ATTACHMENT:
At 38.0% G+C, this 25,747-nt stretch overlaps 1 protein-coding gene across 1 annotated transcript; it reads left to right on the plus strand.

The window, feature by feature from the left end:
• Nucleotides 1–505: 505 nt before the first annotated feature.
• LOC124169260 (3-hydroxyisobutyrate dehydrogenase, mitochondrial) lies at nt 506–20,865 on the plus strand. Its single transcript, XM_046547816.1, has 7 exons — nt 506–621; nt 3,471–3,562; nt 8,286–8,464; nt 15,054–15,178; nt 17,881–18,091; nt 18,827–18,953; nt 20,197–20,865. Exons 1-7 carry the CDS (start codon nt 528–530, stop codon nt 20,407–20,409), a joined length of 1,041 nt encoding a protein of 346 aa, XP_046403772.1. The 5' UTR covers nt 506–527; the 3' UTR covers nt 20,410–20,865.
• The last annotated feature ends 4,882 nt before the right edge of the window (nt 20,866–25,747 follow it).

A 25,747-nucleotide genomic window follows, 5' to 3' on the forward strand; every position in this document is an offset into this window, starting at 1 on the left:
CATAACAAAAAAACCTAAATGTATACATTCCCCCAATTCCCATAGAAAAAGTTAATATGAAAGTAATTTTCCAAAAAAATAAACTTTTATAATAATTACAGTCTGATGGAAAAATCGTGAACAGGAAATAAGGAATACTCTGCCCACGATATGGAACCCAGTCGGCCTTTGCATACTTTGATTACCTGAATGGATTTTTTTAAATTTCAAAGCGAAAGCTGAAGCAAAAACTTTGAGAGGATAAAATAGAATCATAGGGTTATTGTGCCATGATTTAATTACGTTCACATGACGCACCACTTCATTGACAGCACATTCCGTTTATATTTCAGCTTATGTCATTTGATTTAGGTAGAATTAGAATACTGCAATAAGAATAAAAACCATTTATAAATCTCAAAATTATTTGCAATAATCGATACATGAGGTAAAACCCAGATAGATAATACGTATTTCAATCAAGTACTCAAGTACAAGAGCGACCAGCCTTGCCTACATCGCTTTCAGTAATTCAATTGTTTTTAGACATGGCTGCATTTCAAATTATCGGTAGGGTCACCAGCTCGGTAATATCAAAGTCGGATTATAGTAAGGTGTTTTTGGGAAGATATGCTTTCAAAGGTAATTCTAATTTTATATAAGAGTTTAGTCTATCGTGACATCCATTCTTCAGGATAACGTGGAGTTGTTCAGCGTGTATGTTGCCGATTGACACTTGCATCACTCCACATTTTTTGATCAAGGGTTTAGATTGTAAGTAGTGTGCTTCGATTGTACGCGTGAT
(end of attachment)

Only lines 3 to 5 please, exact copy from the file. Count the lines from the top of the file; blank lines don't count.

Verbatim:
• Nucleotides 1–505: 505 nt before the first annotated feature.
• LOC124169260 (3-hydroxyisobutyrate dehydrogenase, mitochondrial) lies at nt 506–20,865 on the plus strand. Its single transcript, XM_046547816.1, has 7 exons — nt 506–621; nt 3,471–3,562; nt 8,286–8,464; nt 15,054–15,178; nt 17,881–18,091; nt 18,827–18,953; nt 20,197–20,865. Exons 1-7 carry the CDS (start codon nt 528–530, stop codon nt 20,407–20,409), a joined length of 1,041 nt encoding a protein of 346 aa, XP_046403772.1. The 5' UTR covers nt 506–527; the 3' UTR covers nt 20,410–20,865.
• The last annotated feature ends 4,882 nt before the right edge of the window (nt 20,866–25,747 follow it).